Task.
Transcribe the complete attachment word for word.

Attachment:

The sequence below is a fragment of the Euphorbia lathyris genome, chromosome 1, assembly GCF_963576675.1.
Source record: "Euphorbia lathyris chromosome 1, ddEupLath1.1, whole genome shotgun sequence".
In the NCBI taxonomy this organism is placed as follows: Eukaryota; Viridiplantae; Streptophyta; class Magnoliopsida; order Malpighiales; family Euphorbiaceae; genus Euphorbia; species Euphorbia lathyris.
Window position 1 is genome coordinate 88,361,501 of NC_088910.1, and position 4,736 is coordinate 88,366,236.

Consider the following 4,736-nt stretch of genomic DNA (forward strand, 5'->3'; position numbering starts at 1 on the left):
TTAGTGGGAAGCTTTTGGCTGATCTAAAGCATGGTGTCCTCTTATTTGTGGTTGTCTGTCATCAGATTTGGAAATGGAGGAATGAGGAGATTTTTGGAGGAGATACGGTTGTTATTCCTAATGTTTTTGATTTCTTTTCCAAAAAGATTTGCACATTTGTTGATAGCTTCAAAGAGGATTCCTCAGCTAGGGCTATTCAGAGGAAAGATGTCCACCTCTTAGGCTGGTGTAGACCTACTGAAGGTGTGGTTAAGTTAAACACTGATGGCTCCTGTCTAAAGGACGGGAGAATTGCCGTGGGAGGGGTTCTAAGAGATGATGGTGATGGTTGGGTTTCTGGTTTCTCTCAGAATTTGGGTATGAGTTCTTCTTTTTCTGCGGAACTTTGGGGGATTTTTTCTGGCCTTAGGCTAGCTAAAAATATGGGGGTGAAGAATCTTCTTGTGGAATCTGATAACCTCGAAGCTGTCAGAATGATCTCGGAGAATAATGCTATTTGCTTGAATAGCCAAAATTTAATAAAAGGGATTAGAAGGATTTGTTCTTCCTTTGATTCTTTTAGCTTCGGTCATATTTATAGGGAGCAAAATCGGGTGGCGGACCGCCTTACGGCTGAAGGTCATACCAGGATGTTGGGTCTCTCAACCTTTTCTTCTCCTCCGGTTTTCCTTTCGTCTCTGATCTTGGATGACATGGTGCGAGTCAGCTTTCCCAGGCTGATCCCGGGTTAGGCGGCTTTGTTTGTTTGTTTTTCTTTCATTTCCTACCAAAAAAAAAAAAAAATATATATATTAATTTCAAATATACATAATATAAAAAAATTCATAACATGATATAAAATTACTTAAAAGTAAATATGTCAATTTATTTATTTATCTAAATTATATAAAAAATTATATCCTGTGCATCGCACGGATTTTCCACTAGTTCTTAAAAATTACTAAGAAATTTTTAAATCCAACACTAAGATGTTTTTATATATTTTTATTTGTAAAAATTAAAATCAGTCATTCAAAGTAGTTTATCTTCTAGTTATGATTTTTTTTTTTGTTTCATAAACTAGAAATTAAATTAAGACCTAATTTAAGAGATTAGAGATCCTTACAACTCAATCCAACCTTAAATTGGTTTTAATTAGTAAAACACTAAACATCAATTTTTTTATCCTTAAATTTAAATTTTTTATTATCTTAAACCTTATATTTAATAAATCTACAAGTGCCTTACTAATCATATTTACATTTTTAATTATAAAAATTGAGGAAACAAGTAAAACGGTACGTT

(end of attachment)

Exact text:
The sequence below is a fragment of the Euphorbia lathyris genome, chromosome 1, assembly GCF_963576675.1.
Source record: "Euphorbia lathyris chromosome 1, ddEupLath1.1, whole genome shotgun sequence".
In the NCBI taxonomy this organism is placed as follows: Eukaryota; Viridiplantae; Streptophyta; class Magnoliopsida; order Malpighiales; family Euphorbiaceae; genus Euphorbia; species Euphorbia lathyris.
Window position 1 is genome coordinate 88,361,501 of NC_088910.1, and position 4,736 is coordinate 88,366,236.

Consider the following 4,736-nt stretch of genomic DNA (forward strand, 5'->3'; position numbering starts at 1 on the left):
TTAGTGGGAAGCTTTTGGCTGATCTAAAGCATGGTGTCCTCTTATTTGTGGTTGTCTGTCATCAGATTTGGAAATGGAGGAATGAGGAGATTTTTGGAGGAGATACGGTTGTTATTCCTAATGTTTTTGATTTCTTTTCCAAAAAGATTTGCACATTTGTTGATAGCTTCAAAGAGGATTCCTCAGCTAGGGCTATTCAGAGGAAAGATGTCCACCTCTTAGGCTGGTGTAGACCTACTGAAGGTGTGGTTAAGTTAAACACTGATGGCTCCTGTCTAAAGGACGGGAGAATTGCCGTGGGAGGGGTTCTAAGAGATGATGGTGATGGTTGGGTTTCTGGTTTCTCTCAGAATTTGGGTATGAGTTCTTCTTTTTCTGCGGAACTTTGGGGGATTTTTTCTGGCCTTAGGCTAGCTAAAAATATGGGGGTGAAGAATCTTCTTGTGGAATCTGATAACCTCGAAGCTGTCAGAATGATCTCGGAGAATAATGCTATTTGCTTGAATAGCCAAAATTTAATAAAAGGGATTAGAAGGATTTGTTCTTCCTTTGATTCTTTTAGCTTCGGTCATATTTATAGGGAGCAAAATCGGGTGGCGGACCGCCTTACGGCTGAAGGTCATACCAGGATGTTGGGTCTCTCAACCTTTTCTTCTCCTCCGGTTTTCCTTTCGTCTCTGATCTTGGATGACATGGTGCGAGTCAGCTTTCCCAGGCTGATCCCGGGTTAGGCGGCTTTGTTTGTTTGTTTTTCTTTCATTTCCTACCAAAAAAAAAAAAAAATATATATATTAATTTCAAATATACATAATATAAAAAAATTCATAACATGATATAAAATTACTTAAAAGTAAATATGTCAATTTATTTATTTATCTAAATTATATAAAAAATTATATCCTGTGCATCGCACGGATTTTCCACTAGTTCTTAAAAATTACTAAGAAATTTTTAAATCCAACACTAAGATGTTTTTATATATTTTTATTTGTAAAAATTAAAATCAGTCATTCAAAGTAGTTTATCTTCTAGTTATGATTTTTTTTTTTGTTTCATAAACTAGAAATTAAATTAAGACCTAATTTAAGAGATTAGAGATCCTTACAACTCAATCCAACCTTAAATTGGTTTTAATTAGTAAAACACTAAACATCAATTTTTTTATCCTTAAATTTAAATTTTTTATTATCTTAAACCTTATATTTAATAAATCTACAAGTGCCTTACTAATCATATTTACATTTTTAATTATAAAAATTGAGGAAACAAGTAAAACGGTACGTT